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A New Mechanism to Alleviate the Crises of Confidence in Science - With an Application to the Public Goods Game

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  • Luigi Butera
  • Philip J. Grossman
  • Daniel Houser
  • John A. List
  • Marie Claire Villeval

Abstract

Creation of empirical knowledge in economics has taken a dramatic turn in the past few decades. One feature of the new research landscape is the nature and extent to which scholars generate data. Today, in nearly every field the experimental approach plays an increasingly crucial role in testing theories and informing organizational deci- sions. Whereas there is much to appreciate about this revolution, recently a credibility crisis has taken hold across the social sciences, arguing that an important component of Fischer (1935)’s tripod has not been fully embraced: replication. Indeed, while the importance of replications is not debatable scientifically, current incentives are not sufficient to encourage replications from the individual researcher’s perspective. We propose a novel mechanism that promotes replications by leveraging mutually benefi- cial gains between scholars and editors. We develop a model capturing the trade-offs involved in seeking independent replications before submission of a paper to journals. We showcase our method via an investigation of the effects of Knightian uncertainty on cooperation rates in public goods games, a pervasive and yet largely unexplored feature in the literature.

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  • Luigi Butera & Philip J. Grossman & Daniel Houser & John A. List & Marie Claire Villeval, 2020. "A New Mechanism to Alleviate the Crises of Confidence in Science - With an Application to the Public Goods Game," Monash Economics Working Papers 03-20, Monash University, Department of Economics.
  • Handle: RePEc:mos:moswps:2020-03
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    Cited by:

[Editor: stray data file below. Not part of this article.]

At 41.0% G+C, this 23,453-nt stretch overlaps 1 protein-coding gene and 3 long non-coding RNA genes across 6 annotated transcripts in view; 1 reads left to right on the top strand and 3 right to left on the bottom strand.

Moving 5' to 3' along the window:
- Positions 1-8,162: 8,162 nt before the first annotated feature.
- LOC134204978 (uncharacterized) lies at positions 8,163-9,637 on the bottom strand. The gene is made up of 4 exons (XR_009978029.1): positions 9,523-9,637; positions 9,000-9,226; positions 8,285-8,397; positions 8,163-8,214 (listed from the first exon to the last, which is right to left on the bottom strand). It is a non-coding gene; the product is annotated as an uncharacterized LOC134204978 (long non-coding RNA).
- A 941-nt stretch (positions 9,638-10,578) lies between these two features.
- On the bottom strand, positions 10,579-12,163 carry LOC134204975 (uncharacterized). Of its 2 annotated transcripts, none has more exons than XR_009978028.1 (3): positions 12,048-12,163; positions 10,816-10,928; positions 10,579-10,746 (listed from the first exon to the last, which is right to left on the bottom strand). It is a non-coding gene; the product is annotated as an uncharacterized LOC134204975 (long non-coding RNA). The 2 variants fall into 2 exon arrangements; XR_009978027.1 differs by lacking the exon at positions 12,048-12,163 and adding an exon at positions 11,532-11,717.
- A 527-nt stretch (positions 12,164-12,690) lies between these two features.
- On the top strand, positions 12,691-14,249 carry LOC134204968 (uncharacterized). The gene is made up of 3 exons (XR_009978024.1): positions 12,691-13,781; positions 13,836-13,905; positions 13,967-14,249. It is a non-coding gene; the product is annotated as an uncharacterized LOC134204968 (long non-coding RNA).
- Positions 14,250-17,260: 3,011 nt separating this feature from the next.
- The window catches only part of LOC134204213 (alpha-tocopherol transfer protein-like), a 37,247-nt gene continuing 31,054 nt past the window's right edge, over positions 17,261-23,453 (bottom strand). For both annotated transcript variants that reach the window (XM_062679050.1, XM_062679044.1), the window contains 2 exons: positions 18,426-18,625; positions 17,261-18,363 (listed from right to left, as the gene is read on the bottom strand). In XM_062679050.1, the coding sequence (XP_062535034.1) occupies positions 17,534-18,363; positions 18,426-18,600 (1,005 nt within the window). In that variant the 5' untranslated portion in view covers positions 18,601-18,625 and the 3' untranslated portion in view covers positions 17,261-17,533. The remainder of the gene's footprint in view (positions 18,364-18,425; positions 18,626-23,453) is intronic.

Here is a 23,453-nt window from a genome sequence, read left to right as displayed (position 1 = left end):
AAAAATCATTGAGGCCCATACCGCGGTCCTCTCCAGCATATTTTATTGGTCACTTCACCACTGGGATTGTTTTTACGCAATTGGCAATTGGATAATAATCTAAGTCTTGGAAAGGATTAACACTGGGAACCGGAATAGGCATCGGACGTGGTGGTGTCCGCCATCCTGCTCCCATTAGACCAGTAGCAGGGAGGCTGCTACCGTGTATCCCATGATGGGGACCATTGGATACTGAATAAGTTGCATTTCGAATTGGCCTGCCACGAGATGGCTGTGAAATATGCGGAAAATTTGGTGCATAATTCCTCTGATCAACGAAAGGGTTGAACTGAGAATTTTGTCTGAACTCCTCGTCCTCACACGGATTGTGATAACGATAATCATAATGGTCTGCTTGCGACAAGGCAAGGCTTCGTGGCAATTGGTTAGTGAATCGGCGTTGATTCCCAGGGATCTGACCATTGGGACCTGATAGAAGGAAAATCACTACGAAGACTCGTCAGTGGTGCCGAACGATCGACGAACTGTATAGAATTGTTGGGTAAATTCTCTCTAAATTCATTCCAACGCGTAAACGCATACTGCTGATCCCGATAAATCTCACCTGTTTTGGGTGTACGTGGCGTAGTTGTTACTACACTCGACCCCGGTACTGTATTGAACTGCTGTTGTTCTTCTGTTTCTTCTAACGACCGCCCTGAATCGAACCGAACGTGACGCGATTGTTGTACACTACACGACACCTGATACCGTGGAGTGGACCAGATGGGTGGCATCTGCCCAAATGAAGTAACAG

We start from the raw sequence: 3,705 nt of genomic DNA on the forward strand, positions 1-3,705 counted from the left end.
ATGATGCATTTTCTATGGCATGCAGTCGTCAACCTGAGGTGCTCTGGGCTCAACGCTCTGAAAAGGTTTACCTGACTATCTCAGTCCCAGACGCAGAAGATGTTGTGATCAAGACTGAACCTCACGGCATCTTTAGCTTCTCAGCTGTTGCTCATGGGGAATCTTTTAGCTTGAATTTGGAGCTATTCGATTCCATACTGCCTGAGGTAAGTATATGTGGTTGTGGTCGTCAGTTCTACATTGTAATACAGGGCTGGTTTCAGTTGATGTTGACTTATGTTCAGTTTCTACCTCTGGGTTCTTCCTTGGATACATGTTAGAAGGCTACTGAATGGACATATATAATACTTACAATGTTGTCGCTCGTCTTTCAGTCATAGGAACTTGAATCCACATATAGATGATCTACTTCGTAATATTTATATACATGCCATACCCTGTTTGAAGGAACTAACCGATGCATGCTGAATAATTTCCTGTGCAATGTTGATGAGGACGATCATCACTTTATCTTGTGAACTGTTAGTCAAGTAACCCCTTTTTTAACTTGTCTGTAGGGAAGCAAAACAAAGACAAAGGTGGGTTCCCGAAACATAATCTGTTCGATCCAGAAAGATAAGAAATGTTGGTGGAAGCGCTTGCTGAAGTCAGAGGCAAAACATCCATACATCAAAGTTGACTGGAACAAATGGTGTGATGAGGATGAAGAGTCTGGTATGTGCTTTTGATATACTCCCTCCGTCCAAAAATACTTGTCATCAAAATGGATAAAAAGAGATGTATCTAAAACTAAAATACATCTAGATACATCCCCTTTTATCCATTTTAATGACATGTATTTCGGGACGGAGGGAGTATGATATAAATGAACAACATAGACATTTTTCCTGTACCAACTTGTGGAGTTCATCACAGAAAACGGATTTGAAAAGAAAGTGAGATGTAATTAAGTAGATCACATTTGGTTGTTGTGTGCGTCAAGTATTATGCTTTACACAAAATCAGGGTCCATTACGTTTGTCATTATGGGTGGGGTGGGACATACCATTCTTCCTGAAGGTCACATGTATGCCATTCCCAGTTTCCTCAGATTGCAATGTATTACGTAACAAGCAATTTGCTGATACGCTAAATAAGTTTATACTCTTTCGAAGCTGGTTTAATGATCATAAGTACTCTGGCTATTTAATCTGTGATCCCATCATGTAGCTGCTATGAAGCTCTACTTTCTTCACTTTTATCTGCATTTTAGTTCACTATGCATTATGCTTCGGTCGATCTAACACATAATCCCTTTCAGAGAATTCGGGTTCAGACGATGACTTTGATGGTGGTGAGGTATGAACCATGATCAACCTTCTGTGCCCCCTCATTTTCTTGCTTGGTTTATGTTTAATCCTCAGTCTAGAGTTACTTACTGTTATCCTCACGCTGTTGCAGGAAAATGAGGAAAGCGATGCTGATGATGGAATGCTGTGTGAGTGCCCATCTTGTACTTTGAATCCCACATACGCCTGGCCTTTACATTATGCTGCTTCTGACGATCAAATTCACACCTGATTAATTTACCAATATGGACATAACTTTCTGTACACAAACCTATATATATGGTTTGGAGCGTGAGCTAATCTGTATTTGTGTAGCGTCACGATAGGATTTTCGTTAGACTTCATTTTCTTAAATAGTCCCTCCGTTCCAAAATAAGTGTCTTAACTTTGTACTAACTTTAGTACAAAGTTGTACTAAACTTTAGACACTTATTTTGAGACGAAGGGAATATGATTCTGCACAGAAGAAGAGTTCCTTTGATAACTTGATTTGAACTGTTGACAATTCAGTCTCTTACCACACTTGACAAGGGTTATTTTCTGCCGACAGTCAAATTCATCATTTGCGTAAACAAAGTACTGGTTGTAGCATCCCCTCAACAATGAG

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    2. John A. List, 2024. "Optimally generate policy-based evidence before scaling," Nature, Nature, vol. 626(7999), pages 491-499, February.
    3. Ai Takeuchi & Erika Seki, 2023. "Overcoming problems of coordination and freeriding in a game with multiple public goods: dynamic contribution with information provision," The Japanese Economic Review, Springer, vol. 74(3), pages 379-411, July.
    4. Gary Charness & Brian Jabarian & John List, 2023. "Generation Next: Experimentation with AI," Artefactual Field Experiments 00777, The Field Experiments Website.
    5. Takeuchi, Ai & Seki, Erika, 2023. "Coordination and free-riding problems in the provision of multiple public goods," Journal of Economic Behavior & Organization, Elsevier, vol. 206(C), pages 95-121.
    6. Robert Ammerman & Anne Duggan & John List & Lauren Supplee & Dana Suskind, 2021. "The role of open science practices in scaling evidence-based prevention programs," Natural Field Experiments 00741, The Field Experiments Website.
    7. Igor Asanov & Christoph Buehren & Panagiota Zacharodimou, 2020. "The power of experiments: How big is your n?," MAGKS Papers on Economics 202032, Philipps-Universität Marburg, Faculty of Business Administration and Economics, Department of Economics (Volkswirtschaftliche Abteilung).
    8. Brodeur, Abel & Cook, Nikolai M. & Hartley, Jonathan S. & Heyes, Anthony, 2023. "Do Pre-Registration and Pre-Analysis Plans Reduce p-Hacking and Publication Bias?: Evidence from 15,992 Test Statistics and Suggestions for Improvement," GLO Discussion Paper Series 1147 [pre.], Global Labor Organization (GLO).
    9. John A. List & Azeem M. Shaikh & Atom Vayalinkal, 2023. "Multiple testing with covariate adjustment in experimental economics," Journal of Applied Econometrics, John Wiley & Sons, Ltd., vol. 38(6), pages 920-939, September.
    10. Moritz A. Drupp & Menusch Khadjavi & Rudi Voss, 2024. "The Truth-Telling of Truth-Seekers: Evidence from Online Experiments with Scientists," CESifo Working Paper Series 10897, CESifo.
    11. Ahsanuzzaman, & Palm-Forster, Leah H. & Suter, Jordan F., 2022. "Experimental evidence of common pool resource use in the presence of uncertainty," Journal of Economic Behavior & Organization, Elsevier, vol. 194(C), pages 139-160.

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    Keywords

    Replication; science; public goods; uncertainty; experiment.;
    All these keywords.

    JEL classification:

    • C91 - Mathematical and Quantitative Methods - - Design of Experiments - - - Laboratory, Individual Behavior

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